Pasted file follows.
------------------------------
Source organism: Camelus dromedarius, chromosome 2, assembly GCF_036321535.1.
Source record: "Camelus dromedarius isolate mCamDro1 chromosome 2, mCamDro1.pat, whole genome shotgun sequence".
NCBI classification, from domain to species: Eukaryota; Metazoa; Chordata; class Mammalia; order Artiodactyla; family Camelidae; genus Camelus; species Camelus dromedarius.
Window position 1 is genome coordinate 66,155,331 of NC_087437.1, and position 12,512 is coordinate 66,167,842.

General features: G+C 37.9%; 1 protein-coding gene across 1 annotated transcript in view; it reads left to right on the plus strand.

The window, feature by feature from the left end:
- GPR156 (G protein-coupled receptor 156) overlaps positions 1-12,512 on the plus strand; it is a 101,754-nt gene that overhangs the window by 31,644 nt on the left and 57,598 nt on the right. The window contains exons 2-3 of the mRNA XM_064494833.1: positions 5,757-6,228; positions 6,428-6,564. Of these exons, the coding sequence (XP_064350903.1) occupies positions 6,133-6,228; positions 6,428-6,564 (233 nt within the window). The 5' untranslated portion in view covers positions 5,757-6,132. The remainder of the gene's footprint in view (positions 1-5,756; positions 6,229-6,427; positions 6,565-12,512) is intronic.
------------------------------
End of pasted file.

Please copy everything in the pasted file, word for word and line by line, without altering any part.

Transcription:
Source organism: Camelus dromedarius, chromosome 2, assembly GCF_036321535.1.
Source record: "Camelus dromedarius isolate mCamDro1 chromosome 2, mCamDro1.pat, whole genome shotgun sequence".
NCBI classification, from domain to species: Eukaryota; Metazoa; Chordata; class Mammalia; order Artiodactyla; family Camelidae; genus Camelus; species Camelus dromedarius.
Window position 1 is genome coordinate 66,155,331 of NC_087437.1, and position 12,512 is coordinate 66,167,842.

General features: G+C 37.9%; 1 protein-coding gene across 1 annotated transcript in view; it reads left to right on the plus strand.

The window, feature by feature from the left end:
- GPR156 (G protein-coupled receptor 156) overlaps positions 1-12,512 on the plus strand; it is a 101,754-nt gene that overhangs the window by 31,644 nt on the left and 57,598 nt on the right. The window contains exons 2-3 of the mRNA XM_064494833.1: positions 5,757-6,228; positions 6,428-6,564. Of these exons, the coding sequence (XP_064350903.1) occupies positions 6,133-6,228; positions 6,428-6,564 (233 nt within the window). The 5' untranslated portion in view covers positions 5,757-6,132. The remainder of the gene's footprint in view (positions 1-5,756; positions 6,229-6,427; positions 6,565-12,512) is intronic.